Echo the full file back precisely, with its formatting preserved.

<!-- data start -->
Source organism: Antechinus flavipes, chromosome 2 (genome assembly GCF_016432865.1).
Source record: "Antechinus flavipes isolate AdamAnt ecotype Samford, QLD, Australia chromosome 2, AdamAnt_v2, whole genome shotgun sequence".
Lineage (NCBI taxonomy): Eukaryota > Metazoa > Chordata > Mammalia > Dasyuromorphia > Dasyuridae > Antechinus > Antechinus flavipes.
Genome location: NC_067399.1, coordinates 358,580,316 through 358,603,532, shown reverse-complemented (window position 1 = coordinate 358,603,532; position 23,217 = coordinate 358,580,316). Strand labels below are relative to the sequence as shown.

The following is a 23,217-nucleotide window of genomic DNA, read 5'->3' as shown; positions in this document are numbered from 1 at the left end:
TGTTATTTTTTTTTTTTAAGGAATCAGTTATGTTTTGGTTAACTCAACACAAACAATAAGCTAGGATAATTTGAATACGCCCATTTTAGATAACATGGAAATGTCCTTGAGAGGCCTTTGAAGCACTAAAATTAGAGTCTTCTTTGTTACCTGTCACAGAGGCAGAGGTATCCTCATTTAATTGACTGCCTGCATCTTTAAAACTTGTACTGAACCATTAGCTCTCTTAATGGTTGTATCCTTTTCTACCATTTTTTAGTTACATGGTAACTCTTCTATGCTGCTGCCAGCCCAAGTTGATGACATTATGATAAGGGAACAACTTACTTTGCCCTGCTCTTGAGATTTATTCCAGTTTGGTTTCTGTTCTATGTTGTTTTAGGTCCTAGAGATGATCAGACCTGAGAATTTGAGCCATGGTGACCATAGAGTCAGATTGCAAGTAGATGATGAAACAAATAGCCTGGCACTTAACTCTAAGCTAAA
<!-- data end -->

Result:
Source organism: Antechinus flavipes, chromosome 2 (genome assembly GCF_016432865.1).
Source record: "Antechinus flavipes isolate AdamAnt ecotype Samford, QLD, Australia chromosome 2, AdamAnt_v2, whole genome shotgun sequence".
Lineage (NCBI taxonomy): Eukaryota > Metazoa > Chordata > Mammalia > Dasyuromorphia > Dasyuridae > Antechinus > Antechinus flavipes.
Genome location: NC_067399.1, coordinates 358,580,316 through 358,603,532, shown reverse-complemented (window position 1 = coordinate 358,603,532; position 23,217 = coordinate 358,580,316). Strand labels below are relative to the sequence as shown.

The following is a 23,217-nucleotide window of genomic DNA, read 5'->3' as shown; positions in this document are numbered from 1 at the left end:
TGTTATTTTTTTTTTTTAAGGAATCAGTTATGTTTTGGTTAACTCAACACAAACAATAAGCTAGGATAATTTGAATACGCCCATTTTAGATAACATGGAAATGTCCTTGAGAGGCCTTTGAAGCACTAAAATTAGAGTCTTCTTTGTTACCTGTCACAGAGGCAGAGGTATCCTCATTTAATTGACTGCCTGCATCTTTAAAACTTGTACTGAACCATTAGCTCTCTTAATGGTTGTATCCTTTTCTACCATTTTTTAGTTACATGGTAACTCTTCTATGCTGCTGCCAGCCCAAGTTGATGACATTATGATAAGGGAACAACTTACTTTGCCCTGCTCTTGAGATTTATTCCAGTTTGGTTTCTGTTCTATGTTGTTTTAGGTCCTAGAGATGATCAGACCTGAGAATTTGAGCCATGGTGACCATAGAGTCAGATTGCAAGTAGATGATGAAACAAATAGCCTGGCACTTAACTCTAAGCTAAA